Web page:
By Julia Buntaine, Editor in Chief
“We're not sure what caused its...its demise. Others have... have gone... because they were extremely sensitive; it's likely this one was just too sensitive to survive all the... you know... all the... It’s so important... more important than ever that you are here...”
PLUTO (no longer a play) by Superhero Clubhouse is the ninth in a series of “planet plays” the theater company has been producing for the past ten years. Since Pluto is technically no longer planet, however, PLUTO (no longer a play) is set in a world where plays are extinct, only to be found in archaeological remains. As with all of the planet plays, PLUTO asks its own impossible question: Is a “doomed species” worth fighting for?
This question is what the three main characters of this play grapple with through humor, optimism, despair, and melancholy. Comprised of a historian, a producer, and an undergraduate theater major, the team discovers the remains of an extinct play about a mythological endangered species, finding bits of a script, some props (including a stuffed animal unicorn), and handwritten notes from the long gone director. Missing numerous scenes, the team pieces together the narrative and performs the play themselves to discern its historical value. Repeatedly rewriting the missing ending, the team makes desperate attempts to resuscitate the play through acting out its final scene, again and again in variation. Should this dead play be given new life? In a world of extinct plays and limited resources, only the best can be saved.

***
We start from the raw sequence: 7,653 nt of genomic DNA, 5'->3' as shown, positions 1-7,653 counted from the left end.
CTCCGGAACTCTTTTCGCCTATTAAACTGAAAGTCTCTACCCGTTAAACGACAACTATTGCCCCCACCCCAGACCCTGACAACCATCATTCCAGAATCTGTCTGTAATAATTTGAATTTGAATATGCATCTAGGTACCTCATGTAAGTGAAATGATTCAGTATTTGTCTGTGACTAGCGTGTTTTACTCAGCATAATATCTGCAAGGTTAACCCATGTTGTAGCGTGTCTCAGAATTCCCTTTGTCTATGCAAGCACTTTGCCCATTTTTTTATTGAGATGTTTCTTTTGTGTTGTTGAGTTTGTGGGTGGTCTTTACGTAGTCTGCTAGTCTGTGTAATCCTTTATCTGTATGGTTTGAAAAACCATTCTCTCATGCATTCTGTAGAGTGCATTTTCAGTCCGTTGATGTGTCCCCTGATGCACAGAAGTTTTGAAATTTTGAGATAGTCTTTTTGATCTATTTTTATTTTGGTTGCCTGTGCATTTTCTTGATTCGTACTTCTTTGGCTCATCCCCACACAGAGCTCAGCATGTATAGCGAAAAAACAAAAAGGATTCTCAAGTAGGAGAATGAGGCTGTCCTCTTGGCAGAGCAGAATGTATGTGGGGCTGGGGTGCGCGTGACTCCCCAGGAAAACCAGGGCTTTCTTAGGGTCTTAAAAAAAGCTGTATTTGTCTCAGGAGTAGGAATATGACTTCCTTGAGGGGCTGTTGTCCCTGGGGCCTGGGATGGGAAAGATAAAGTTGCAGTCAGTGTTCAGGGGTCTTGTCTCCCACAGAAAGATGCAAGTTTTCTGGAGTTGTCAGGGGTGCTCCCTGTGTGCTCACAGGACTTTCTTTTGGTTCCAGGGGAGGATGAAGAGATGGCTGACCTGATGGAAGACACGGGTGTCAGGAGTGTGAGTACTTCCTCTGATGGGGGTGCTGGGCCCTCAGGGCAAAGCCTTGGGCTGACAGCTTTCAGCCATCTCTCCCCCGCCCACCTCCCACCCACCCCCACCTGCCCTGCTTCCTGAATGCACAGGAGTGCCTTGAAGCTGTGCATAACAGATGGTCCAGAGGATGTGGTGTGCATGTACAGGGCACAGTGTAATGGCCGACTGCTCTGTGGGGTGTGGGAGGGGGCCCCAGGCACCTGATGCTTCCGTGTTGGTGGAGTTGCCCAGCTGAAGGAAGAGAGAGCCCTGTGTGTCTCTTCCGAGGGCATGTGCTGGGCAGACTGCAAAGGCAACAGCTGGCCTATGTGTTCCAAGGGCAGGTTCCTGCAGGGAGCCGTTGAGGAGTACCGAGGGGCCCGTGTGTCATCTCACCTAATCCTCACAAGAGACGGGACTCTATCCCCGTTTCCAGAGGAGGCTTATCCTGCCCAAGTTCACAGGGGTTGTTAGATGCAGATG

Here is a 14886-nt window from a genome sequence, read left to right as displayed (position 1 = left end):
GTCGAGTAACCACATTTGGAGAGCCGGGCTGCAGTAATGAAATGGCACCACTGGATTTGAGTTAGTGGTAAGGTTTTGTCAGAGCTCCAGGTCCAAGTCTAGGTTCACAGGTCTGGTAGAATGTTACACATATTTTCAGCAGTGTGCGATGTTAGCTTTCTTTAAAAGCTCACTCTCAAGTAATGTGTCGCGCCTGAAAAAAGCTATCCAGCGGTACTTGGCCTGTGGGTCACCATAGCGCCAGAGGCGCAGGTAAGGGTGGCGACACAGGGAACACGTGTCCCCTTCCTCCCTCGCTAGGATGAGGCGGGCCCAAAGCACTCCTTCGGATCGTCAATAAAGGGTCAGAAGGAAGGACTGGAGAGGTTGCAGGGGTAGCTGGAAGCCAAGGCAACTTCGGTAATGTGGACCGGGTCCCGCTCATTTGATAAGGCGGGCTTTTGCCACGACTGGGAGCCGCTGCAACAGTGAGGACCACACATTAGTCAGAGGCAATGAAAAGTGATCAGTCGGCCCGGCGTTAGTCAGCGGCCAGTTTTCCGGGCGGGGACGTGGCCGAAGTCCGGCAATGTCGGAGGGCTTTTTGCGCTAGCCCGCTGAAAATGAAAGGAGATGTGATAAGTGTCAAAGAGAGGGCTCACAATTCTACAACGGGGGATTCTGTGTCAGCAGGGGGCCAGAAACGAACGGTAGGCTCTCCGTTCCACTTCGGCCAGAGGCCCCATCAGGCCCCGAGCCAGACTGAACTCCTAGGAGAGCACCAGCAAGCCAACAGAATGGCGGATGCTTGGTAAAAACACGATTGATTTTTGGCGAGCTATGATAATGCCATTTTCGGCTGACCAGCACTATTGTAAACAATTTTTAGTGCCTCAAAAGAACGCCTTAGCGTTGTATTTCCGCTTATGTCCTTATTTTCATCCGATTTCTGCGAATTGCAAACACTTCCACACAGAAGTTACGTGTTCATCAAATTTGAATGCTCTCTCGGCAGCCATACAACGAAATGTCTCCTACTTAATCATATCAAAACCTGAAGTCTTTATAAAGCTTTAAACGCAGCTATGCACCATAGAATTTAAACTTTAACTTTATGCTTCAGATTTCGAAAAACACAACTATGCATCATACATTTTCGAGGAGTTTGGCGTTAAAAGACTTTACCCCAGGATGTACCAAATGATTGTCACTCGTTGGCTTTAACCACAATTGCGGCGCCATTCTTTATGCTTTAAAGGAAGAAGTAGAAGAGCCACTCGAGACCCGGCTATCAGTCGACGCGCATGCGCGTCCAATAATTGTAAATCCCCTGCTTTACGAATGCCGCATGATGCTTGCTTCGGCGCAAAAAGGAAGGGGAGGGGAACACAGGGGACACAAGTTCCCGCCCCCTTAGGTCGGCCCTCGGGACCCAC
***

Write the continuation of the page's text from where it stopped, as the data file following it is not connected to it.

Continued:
All the while, an anonymous woman bundled in black fabric circles around, tends to the walls, and eats small snacks. She’s familiar, yet alien, and later on we learn she is indeed exactly that; she’s a microbe. In response to the panicked undergraduate the microbe occasionally talks to, who was ranting about extinction rates and the unsure future of humanity, the microbe says memorably, and with a shrug, “Life goes on.”
PLUTO (no longer a play) is as much about the struggles of contemporary theater as it is about species extinction. Periodically breaking the fourth wall and counting out loud the number of minutes left in the real play, the characters remind us that time is running out to save what we hold dear. Expertly weaving together scientific and artistic concerns, PLUTO (no longer a play) implores us to act now, before it’s too late.
PLUTO (no longer a play) is on stage in Brooklyn through June 3rd at The Brick.
Learn more and get your tickets HERE.
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